Aspen hospital board takes stand against state tax-relief measures
ASPEN – The Aspen Valley Hospital board of directors took a formal stand Tuesday against a trio of tax-relief measures headed for Colorado’s November ballot that local governments around the state say could cripple their ability to provide services.
The impact of the measures – Amendments 60 and 61 and Proposition 101 – aren’t yet clear for many taxing entities, which have only just begun to assess the potential impact. But hospital administrators have already briefed the board on the possible consequences if the measures are approved at the polls.
The board adopted a resolution opposing the measures at the urging of the Special District Association, a group that includes among its membership hospital, fire protection, sanitation and other taxing districts. All would be affected by the initiatives, if they pass.
According to the resolution, Amendments 60 and 61 would slash at least $1 billion annually in state taxes, cutting in half the property tax dollars schools currently receive, and eliminate any practical means for governments to make road and bridge improvements, or any other capital improvements.
Proponents say the measures will protect Colorado taxpayers from “abusive” taxes and government overspending, but Pitkin County Commissioner Jack Hatfield called the impacts “devastating” during a recent joint meeting of commissioners and the Aspen School Board.
“The bottom line is, this is going to change the way we do business,” Hatfield said.
Pitkin County has yet to fully analyze the effect of the measures, according to Treasurer Tom Oken, but the county is bracing to prepare two different budgets for 2011, according to County Manager Hilary Fletcher. One would reflect both the drop in revenue associated with Proposition 101, which would cut vehicle registration fees and vehicle ownership taxes, as well as the state’s income tax rate, and the consequences of Amendments 60 and 61. The latter measures would end voter-approved exemptions from the state’s TABOR restrictions and limit state and local governments’ ability to pay for projects through long-term financing, in addition to imposing other taxing limitations.
The hospital district, currently pursuing city approval of an expansion plan, is considering revenue bonds to help pay for the project. Such bonds are repaid with hospital revenues, but Amendment 61 would limit the repayment period to 10 years; the hospital district would typically seek a 20-year repayment, said Terry Collins, chief financial officer.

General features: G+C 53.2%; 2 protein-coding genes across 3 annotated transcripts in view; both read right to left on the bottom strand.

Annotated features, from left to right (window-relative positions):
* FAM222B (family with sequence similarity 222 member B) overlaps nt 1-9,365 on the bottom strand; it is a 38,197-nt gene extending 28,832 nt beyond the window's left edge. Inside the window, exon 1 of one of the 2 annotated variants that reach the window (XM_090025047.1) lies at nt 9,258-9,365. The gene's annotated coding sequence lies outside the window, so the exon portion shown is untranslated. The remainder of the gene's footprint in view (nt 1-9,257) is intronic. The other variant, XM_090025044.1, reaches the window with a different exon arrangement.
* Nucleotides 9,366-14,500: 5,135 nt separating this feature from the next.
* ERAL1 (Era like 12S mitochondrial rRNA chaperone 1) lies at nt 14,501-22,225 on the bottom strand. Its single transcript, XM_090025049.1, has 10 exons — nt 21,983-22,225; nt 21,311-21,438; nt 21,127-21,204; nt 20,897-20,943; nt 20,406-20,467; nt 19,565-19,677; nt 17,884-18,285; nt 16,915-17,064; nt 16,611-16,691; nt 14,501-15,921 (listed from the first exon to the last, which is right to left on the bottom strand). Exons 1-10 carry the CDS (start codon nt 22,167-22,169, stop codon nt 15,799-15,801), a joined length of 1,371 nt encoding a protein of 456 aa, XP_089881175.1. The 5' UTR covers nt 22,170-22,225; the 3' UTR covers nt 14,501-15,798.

Paying off the debt in half of the time would be difficult, he said. “I would say it would be extremely difficult.”
In addition, leasing medical equipment, a regular practice at AVH, would be defined as debt and face new hurdles, according to Collins.
Proposition 101’s reduction in the vehicle ownership tax – the biggest piece of auto registration – would eliminate nearly all of the $3,150,000 in revenues it produced locally last year, according to Oken. That money was split among numerous area taxing districts, including the school district. The ballot measure would eliminate most of the roughly $600,000 that went to the school district last year, he said.
That’s essentially what it costs the district to run its bus system, noted school board member Laura Kornasiewicz.
Amendment 61 also suggests that a district’s current debt must be paid off, though the intent of the provision isn’t exactly clear, according to hospital officials.
The hospital district has about $24 million in existing debt. To pay it off at once would be “financially devastating,” Collins said. “We wouldn’t be able to do it and function normally – let’s put it that way,” he said.
Litigation will likely be necessary to clear up some provisions of the measures, if they pass, predicted Elaine Gerson, AVH legal counsel.
In the meantime, a broad group of bipartisan leaders, local governments, civic organizations and Colorado businesses are mounting a campaign against the measures.
“We have to really start working together,” Commissioner George Newman told the school board. “We’re going to have to work really hard in our collective spheres of influence to defeat these.”
The measures could have a major impact on the local school district, said Kate Fuentes, district finance director, though the many elements of the measures make quantifying the overall impact complex.
The ability to seek short-term debt to cover school costs until property taxes are collected is just one practice that is apparently in jeopardy, she said.
In addition, Amendment 60 would make AVH and numerous other taxing districts pay property taxes on their facilities, noted David Ressler, hospital CEO. They are currently tax-exempt government facilities.
“It would be very, very, very devastating on a lot of our operations if this goes through,” said John Sarpa, chairman of the AVH board.
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